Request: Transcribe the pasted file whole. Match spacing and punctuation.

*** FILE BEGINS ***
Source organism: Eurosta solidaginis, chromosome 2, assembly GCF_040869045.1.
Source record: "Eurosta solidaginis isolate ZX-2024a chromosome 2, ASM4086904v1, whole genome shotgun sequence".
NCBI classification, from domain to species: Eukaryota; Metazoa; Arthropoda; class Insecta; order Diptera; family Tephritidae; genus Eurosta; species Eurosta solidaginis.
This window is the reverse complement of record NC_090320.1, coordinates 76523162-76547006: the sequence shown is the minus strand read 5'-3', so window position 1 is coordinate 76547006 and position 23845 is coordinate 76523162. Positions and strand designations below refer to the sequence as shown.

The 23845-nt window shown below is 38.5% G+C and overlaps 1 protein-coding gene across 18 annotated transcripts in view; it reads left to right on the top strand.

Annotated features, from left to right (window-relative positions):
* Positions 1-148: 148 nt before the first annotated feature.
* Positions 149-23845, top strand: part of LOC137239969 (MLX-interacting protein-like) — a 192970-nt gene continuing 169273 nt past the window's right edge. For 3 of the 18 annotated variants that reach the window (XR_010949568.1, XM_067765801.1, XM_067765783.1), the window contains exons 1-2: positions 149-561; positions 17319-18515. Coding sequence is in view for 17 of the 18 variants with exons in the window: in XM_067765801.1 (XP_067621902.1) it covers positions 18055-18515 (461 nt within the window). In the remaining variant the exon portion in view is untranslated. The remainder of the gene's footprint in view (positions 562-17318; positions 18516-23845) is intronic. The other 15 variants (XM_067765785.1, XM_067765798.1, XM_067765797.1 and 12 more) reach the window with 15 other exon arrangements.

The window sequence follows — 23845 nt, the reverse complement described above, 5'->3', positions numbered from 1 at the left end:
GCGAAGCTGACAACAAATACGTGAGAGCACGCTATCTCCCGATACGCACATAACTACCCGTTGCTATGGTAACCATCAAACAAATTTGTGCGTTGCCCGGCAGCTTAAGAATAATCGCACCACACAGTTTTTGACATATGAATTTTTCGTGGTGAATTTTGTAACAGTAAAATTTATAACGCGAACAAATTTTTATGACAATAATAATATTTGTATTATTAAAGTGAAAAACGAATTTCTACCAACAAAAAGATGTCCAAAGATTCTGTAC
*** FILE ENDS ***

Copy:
Source organism: Eurosta solidaginis, chromosome 2, assembly GCF_040869045.1.
Source record: "Eurosta solidaginis isolate ZX-2024a chromosome 2, ASM4086904v1, whole genome shotgun sequence".
NCBI classification, from domain to species: Eukaryota; Metazoa; Arthropoda; class Insecta; order Diptera; family Tephritidae; genus Eurosta; species Eurosta solidaginis.
This window is the reverse complement of record NC_090320.1, coordinates 76523162-76547006: the sequence shown is the minus strand read 5'-3', so window position 1 is coordinate 76547006 and position 23845 is coordinate 76523162. Positions and strand designations below refer to the sequence as shown.

The 23845-nt window shown below is 38.5% G+C and overlaps 1 protein-coding gene across 18 annotated transcripts in view; it reads left to right on the top strand.

Annotated features, from left to right (window-relative positions):
* Positions 1-148: 148 nt before the first annotated feature.
* Positions 149-23845, top strand: part of LOC137239969 (MLX-interacting protein-like) — a 192970-nt gene continuing 169273 nt past the window's right edge. For 3 of the 18 annotated variants that reach the window (XR_010949568.1, XM_067765801.1, XM_067765783.1), the window contains exons 1-2: positions 149-561; positions 17319-18515. Coding sequence is in view for 17 of the 18 variants with exons in the window: in XM_067765801.1 (XP_067621902.1) it covers positions 18055-18515 (461 nt within the window). In the remaining variant the exon portion in view is untranslated. The remainder of the gene's footprint in view (positions 562-17318; positions 18516-23845) is intronic. The other 15 variants (XM_067765785.1, XM_067765798.1, XM_067765797.1 and 12 more) reach the window with 15 other exon arrangements.

The window sequence follows — 23845 nt, the reverse complement described above, 5'->3', positions numbered from 1 at the left end:
GCGAAGCTGACAACAAATACGTGAGAGCACGCTATCTCCCGATACGCACATAACTACCCGTTGCTATGGTAACCATCAAACAAATTTGTGCGTTGCCCGGCAGCTTAAGAATAATCGCACCACACAGTTTTTGACATATGAATTTTTCGTGGTGAATTTTGTAACAGTAAAATTTATAACGCGAACAAATTTTTATGACAATAATAATATTTGTATTATTAAAGTGAAAAACGAATTTCTACCAACAAAAAGATGTCCAAAGATTCTGTAC